This the first half of the transcript of the podcast recording of this interview, to be found here.
R.K.: And welcome to the Rob Kall Bottom Up Radio Show WNJC 1360 AM
My guest tonight is Arlene Goldbard. She is a writer, speaker, social activist and consultant who works for justice, compassion, and honor in every sphere from interpersonal to the transnational. Her books include Crossroads: Reflections on the Politics of Culture, New Creative Community: The Art of Cultural Development, Community, Culture and Globalization, and her novels, Clarity and The Wave. It was her new book, The Culture of Possibility: Art, Artists & The Future that inspired me to invite her to be a guest on this show. Welcome to the show.
A.G.: Thank you so much Rob. I'm delighted to be here.
R.K.: So, your book, The Culture of Possibility: Art, Artists & The Future, it talks about some basic ideas. You start off saying: "throughout my life when I asked myself where I've felt most whole and present, most connected, the answers are infused with a multidimensional force of art." So what do you mean "connected" and what do you mean by Culture of Possibility in the title of your book?
A.G.: Well culture of course, let me start with that one. It has a lot of meaning, a big one which is kind of everything that's not nature in the world that we human beings occupy. So culture is, are languages, are systems of belief, the built environment and the things that we create under the rubric of art.
But I'm often also using it as, in a slightly narrower sense, as the matrix for the emergence of a really liveable, sustainable future, civil society. The way we understand each other, and talk with each other, the ways we share who we really are in the space we make for multiple modes of expression to emerge into the public sphere, and be appreciated by people who may not have contacted them before.
So I talk about art a lot and I'm sure we will talk about it in this interview as well. Culture has double meanings. In terms of feeling of "connected", feeling most alive would be another way to say it. Having a flow experience, people say sometimes. But most people I've met, not everybody, asking them a question about music is going to evoke a moment that really brings that meaning powerfully home. I don't know about you but when you were a kid, a teenager, did you have those moments where you lay in your bed listening to one song over and over again?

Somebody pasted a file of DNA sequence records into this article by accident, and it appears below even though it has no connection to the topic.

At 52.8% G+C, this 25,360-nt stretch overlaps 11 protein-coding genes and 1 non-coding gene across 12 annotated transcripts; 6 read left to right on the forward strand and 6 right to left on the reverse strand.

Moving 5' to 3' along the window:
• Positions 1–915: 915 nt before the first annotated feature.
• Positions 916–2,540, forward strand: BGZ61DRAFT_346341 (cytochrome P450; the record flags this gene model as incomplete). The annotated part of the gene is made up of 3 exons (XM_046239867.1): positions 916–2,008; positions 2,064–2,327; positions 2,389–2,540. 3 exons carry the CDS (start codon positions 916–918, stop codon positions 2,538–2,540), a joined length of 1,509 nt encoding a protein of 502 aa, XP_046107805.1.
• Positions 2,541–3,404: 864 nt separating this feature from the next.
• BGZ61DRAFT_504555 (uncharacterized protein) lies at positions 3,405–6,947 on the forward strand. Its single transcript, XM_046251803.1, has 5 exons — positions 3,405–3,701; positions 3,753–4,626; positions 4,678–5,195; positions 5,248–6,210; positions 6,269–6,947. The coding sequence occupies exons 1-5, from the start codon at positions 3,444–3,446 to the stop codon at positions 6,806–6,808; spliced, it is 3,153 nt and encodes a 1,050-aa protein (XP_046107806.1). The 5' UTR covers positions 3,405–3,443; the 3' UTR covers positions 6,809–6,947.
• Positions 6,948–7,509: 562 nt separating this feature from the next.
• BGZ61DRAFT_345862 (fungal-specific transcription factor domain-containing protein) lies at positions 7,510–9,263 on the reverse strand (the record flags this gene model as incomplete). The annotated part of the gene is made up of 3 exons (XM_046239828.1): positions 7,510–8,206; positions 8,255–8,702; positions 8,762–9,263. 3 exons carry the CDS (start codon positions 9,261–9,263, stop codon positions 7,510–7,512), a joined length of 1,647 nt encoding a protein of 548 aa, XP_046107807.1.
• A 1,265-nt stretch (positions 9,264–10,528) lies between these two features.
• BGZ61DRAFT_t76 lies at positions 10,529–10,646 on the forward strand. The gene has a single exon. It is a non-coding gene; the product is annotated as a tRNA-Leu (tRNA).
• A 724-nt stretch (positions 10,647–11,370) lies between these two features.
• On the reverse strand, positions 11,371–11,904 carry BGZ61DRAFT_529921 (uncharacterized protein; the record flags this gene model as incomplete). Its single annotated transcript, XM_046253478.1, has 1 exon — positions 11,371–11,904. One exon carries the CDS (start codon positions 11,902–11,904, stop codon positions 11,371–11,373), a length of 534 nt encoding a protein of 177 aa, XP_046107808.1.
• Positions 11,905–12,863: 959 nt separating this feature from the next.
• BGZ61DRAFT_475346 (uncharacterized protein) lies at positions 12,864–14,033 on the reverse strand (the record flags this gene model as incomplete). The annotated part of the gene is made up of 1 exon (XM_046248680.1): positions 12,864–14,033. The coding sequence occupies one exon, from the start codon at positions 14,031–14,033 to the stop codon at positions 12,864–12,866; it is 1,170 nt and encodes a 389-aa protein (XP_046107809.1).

R.K.: Yeah and I have a particular memory when I was sixteen driving my first car of pounding along to the sounds of Sunshine of Your Love by Cream.
A.G.: There you go, okay.
R.K.: Very vivid memory of that.
A.G.: I can see the album cover with the pink and green psychedelic paisley thing on it.
A.G.: In my mind right now. So that's an example, you were engaged in activity, you were driving, driving was also an expression of your entry into adulthood, right? And power and potency of this big machine that you were operating and that music, that particular piece of music is really encompassing of all four dimensions of the human subject because you feel it in your body, pounding, you used that physical word, but also it's a very wall of sound kind of recording and so you really feel it occupy this space that is you, somehow.
And then it activates a lot of emotions,, it's full of yearning, that's the main sort of emotional coloration of that song. Is yearning and desire actually fulfilled somehow and it's full of ideas because the music of that period, that psychedelic music really made a lot of literary allusions and references to other realities, and when all those things are combined so that they're all activated, you're receiving on all channels at once, you could say you had what people might call a spiritual experience of really feeling connected. And that's what I mean by it.